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by Swissquote Analysts
Daily Market Brief

$5 trillion Fed injection and still the worst day since 1987.


$5 trillion Fed injection and still the worst day since 1987.

By Ipek Ozkardeskaya

US stocks had their worst day since 1987 even after the Federal Reserve’s (Fed) announcement to flood the market with $5 trillion dollar over the next month. The Dow closed 9.99% down, as the S&P500 and Nasdaq slumped 9.51% and 9.43% respectively.

If the additional Fed liquidity couldn’t get investors excited, it is perhaps because the sell-off isn’t due to a thinning liquidity. In contrary, there is a gradual rise in trading volumes across the leading market indices as the sell-off deepens. This means that buyers are around, the liquidity is not drying up.

It seems like there is nothing the policymakers could do to stop bleeding. The combo of coordinated fiscal and monetary interventions proved inefficient dealing with coronavirus-induced global sell-off. As we have mentioned in our earlier reports, trying to boost activity through cheap and abundant liquidity at a time companies slow down operations to stop the coronavirus contagion is swimming against a strong current. At this point, there is little alternative to letting the knife hit the ground.

Heavy market headwinds in New York spoiled the mood in last day of trading in Asia, but not everywhere. The Nikkei lost 6.08%, Hang Seng fell 2.01%, but the ASX 200 bounced 4.42% higher as oil gained.

The latest sell-off has been a good test for the oil market. WTI crude held ground above $30 a barrel, laying the foundations of a solid support at this level. A market correction could encourage a recovery toward the $38/40 area, but thick offers could prevent further gains if disaccord between Saudi and Russia leads to a price war in oil markets, on top of the significant coronavirus-induced slump in demand.

In Europe, the European Central Bank (ECB) refrained from cutting the interest rates lower but opted for measures to incentivize higher bank lending and an expansion of 120 billion euro to its Quantitative Easing program. As such, the ECB is one of the few major central banks to have remained pat on rates. The other two are the Bank of Japan (BoJ) and the Swiss National Bank (SNB), who already run on negative rates and probably see no benefit in further cuts.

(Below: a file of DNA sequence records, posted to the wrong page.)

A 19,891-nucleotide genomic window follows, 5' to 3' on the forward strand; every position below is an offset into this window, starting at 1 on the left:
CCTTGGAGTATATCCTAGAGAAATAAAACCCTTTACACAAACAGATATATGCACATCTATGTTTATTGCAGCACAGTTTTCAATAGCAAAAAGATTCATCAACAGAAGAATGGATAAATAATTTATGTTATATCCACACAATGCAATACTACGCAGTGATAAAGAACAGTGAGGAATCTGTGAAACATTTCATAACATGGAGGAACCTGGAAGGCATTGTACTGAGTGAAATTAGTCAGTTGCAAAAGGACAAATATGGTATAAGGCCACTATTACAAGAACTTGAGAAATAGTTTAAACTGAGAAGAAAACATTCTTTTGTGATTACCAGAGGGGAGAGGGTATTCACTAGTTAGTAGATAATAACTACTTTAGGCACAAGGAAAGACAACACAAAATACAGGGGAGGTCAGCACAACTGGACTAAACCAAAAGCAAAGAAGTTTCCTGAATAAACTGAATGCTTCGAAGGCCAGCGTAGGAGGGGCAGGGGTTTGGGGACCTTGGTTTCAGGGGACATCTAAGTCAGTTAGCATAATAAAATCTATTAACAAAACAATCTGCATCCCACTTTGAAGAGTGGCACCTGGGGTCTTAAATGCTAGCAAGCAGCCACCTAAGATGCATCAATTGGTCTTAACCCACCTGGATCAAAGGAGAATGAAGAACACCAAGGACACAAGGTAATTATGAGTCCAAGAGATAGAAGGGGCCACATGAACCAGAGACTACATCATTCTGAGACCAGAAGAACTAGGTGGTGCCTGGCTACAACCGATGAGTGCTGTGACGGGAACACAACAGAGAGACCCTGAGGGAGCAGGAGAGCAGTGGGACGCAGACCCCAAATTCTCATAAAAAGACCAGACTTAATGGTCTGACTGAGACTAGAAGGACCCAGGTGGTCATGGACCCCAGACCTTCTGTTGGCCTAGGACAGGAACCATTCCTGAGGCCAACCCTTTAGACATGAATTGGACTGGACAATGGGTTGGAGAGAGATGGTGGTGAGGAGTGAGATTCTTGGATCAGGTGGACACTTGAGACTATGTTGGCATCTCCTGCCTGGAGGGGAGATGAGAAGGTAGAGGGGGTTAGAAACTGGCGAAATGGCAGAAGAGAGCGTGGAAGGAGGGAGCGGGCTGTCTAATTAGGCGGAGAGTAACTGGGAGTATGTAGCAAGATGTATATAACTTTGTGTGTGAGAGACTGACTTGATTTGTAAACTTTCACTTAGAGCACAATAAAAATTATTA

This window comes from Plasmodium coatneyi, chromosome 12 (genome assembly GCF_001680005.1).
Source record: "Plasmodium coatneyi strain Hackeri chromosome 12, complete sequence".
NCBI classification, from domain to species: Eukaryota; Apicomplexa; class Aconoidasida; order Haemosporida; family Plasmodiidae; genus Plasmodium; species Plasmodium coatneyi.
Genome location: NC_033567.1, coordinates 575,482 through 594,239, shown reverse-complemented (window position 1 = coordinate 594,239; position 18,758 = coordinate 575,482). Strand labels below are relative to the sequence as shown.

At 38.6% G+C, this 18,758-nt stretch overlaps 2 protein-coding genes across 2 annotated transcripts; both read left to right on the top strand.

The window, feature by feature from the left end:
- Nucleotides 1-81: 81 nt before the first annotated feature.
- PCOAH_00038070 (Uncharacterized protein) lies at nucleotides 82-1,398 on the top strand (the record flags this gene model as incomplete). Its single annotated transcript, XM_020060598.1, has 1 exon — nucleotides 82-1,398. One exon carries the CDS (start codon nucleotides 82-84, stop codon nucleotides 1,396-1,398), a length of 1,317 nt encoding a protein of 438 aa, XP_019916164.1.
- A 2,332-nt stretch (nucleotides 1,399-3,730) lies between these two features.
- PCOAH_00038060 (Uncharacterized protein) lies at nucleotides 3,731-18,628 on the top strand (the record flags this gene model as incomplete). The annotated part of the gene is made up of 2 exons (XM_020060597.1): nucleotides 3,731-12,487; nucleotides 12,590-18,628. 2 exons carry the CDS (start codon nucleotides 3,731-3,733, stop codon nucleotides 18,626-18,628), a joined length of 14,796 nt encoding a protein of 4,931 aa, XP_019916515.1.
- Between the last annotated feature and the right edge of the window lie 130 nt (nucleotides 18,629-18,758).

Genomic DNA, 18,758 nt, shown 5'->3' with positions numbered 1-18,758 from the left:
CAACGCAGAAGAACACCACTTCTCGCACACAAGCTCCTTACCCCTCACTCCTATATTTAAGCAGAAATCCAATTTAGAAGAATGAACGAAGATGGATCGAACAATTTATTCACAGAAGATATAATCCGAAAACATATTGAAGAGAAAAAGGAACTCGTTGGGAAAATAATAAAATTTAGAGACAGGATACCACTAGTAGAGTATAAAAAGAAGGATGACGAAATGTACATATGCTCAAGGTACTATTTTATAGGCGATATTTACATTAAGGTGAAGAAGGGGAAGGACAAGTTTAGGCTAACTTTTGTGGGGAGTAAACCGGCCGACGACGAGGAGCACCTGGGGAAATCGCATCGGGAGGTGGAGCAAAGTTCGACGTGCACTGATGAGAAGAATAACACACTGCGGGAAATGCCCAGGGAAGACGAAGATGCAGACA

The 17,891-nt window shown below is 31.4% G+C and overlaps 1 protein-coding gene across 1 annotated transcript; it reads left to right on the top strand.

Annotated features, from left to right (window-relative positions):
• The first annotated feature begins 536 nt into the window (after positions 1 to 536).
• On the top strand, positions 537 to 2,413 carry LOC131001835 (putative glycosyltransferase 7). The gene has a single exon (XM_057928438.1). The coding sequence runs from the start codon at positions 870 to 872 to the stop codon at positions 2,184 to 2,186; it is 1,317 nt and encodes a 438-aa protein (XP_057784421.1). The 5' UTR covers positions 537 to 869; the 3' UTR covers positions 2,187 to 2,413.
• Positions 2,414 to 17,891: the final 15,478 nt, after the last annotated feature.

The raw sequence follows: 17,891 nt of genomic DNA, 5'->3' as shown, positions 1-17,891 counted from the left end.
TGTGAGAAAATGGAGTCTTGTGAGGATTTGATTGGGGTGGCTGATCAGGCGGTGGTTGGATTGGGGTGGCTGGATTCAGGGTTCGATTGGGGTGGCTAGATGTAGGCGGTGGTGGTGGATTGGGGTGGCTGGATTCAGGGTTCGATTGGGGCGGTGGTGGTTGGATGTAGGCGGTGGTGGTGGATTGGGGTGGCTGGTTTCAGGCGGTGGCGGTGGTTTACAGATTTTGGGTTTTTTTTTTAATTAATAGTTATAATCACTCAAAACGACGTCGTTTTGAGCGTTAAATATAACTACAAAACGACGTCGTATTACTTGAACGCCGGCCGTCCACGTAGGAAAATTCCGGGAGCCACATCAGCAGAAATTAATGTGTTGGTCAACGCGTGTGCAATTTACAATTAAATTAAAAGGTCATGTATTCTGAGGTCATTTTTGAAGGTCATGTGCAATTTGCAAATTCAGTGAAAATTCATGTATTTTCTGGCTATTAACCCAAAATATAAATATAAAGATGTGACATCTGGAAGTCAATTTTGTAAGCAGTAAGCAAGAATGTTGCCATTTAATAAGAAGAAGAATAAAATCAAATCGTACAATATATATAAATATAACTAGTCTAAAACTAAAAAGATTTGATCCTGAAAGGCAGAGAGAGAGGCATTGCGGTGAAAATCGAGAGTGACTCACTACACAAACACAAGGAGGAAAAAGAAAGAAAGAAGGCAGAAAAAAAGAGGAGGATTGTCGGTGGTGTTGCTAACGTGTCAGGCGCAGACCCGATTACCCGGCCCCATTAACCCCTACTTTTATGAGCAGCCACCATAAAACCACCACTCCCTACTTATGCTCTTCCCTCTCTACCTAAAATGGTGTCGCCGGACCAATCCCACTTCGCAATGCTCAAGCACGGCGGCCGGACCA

The ECB’s intervention fell short of expectations. The DAX and the CAC sank another 12% on Thursday. But we doubt a rate cut would’ve given them a different destiny.

The US dollar gained, and the yields shifted higher despite the Fed announcement. The US 10-year yields recovered to 0.84%. One plausible explanation could be that money freed from sold global equities may be pouring into the US dollar as investors turn to cash buying cheap US dollars. Another explanation is the flight to safety.

The euro fell to 1.1184 against a broadly stronger US dollar on Thursday, then rebounded to 1.12. Unchanged euro rates versus significantly lower interest rates and prospects for deeper cuts elsewhere should lead to a stronger euro in the medium term. The narrowing rate differential should play in favour of the single currency against the US dollar and the pound. The euro should maintain a steady grip above the 1.10 mark against the US dollar and it is just a matter of time before the single currency steps above the 0.90 handle against sterling.

The pound shortly crashed to 1.2490 against the greenback. Dip buyers stepped in near the 1.25 level. Cable should meet resistance approaching the 200-day moving average, if faced with a sustainable US dollar recovery.

The FTSE 100 tanked 640 points yesterday to the lowest levels in more than seven years. The 30-billion-pound fiscal support, the 50-basis-point interest rate cut, nor the additional monetary stimulus package helped improving appetite in British stocks. Banks, energy and mining stocks lost big.

Trading on FTSE futures (+3.50%) hint that the British blue-chip index may lick its wounds today. Cheaper sterling and steady oil should give some support to the index, but gains remain fragile.

By Ipek Ozkardeskaya
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